Providing tangible value for NFT holders is crucial to maintaining a healthy interest and commitment in each growth cycle. It can take shape as access to valuable information, opportunity to vote on community treasury allocation, events and merchandising for holders, and more. People want to feel that they belong, to feel heard and to be able to make a difference.

Cheer up, but not too much:

Recruiting early followers in exchange for specific benefits, free checks, access to permission lists, etc., has proven to be very efficient in the early stages. But it is crucial not to rely only on gifts and similar tactics to avoid superficiality. If the hype and promise of quick profit is the only thing that attracts your audience, it won’t last.

Focus on retaining active community members:

In Web3, NFTs are the digital identities of people. An active member of the community who shows their identity associated with your project is your best seller. Therefore, the impact of losing an active community member on Web3 is much more significant than on Web2.

It is extremely important to identify and encourage active community members at every stage of the project. Establishing personal contact with them and finding ways to encourage them regularly is crucial, as they are the most efficient gateway to the wider community.

Related: How to create a strong NFT community

What doesn’t work in Web3 marketing

Not knowing your target audience:

Surprisingly, the common question that many newcomers to Web3 don’t answer is “Who is your target audience?” Many computers entering the NFT space appear to be targeting the “NFT community” or “cryptography holders”. It is understandable that it feels like an attractive generic group with some money to spend, but at this stage, the market has already matured and become really diverse. It’s no longer a one-size-fits-all size, if it ever was. Going to the market with a very clear understanding of the portrait of future community members and their incentives is crucial.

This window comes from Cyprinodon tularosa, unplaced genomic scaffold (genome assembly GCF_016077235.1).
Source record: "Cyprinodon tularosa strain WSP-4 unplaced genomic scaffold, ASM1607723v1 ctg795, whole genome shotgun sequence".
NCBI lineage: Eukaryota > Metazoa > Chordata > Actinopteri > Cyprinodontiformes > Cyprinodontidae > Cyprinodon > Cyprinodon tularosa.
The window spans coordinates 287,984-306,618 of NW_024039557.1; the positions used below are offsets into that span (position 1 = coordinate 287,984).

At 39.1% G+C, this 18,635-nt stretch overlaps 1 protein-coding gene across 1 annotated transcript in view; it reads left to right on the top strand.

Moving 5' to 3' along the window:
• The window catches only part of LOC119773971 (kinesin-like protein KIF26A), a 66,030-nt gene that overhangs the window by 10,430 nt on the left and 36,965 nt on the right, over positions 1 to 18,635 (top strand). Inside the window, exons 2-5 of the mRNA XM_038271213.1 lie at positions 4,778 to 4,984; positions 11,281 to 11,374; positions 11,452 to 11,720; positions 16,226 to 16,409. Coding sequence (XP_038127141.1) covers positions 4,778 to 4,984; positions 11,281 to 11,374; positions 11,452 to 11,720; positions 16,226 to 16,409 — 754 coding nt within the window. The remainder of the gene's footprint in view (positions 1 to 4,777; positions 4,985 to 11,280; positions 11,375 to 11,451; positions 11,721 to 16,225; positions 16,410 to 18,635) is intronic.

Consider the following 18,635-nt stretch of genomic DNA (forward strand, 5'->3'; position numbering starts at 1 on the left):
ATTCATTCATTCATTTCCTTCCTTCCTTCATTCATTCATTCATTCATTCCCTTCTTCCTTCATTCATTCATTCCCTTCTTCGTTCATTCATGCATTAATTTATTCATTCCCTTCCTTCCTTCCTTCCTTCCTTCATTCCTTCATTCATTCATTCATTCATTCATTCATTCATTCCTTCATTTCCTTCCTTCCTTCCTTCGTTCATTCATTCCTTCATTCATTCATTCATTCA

Focusing on paid marketing:

When people say that traditional marketing doesn’t work on Web3, it usually means that payment techniques aren’t usually efficient. Web3 audiences are very sensitive to becoming a target for “cash capture,” so when they feel like something is being actively sold to them, it can get ugly.

If an influencer is being paid to “shell” an NFT project, the potential negative feedback from the audience is much worse than in the case of traditional product placements. Even if advertising manages to drive traffic to the project website and social media, if the audience doesn’t see organic community and active engagement, it will be wasted.

Experimenting is key

Web3 is still in its infancy, which means there is no playbook for success. The best performing NFT projects always bring something new to the table in terms of brand offerings and marketing techniques. And that’s exactly what makes this space so cool and exciting – an opportunity to experiment!

Web3 communities are already becoming diverse and radically different from each other. Working closely with your community, encouraging them and giving them a voice is key to Web3 marketing.

There is a long way to go, but I firmly believe that a community-focused approach can make marketing much healthier and more sustainable on Web3. There are still so many tools and practices to discover, making it the best space for innovation. Let’s use it wisely!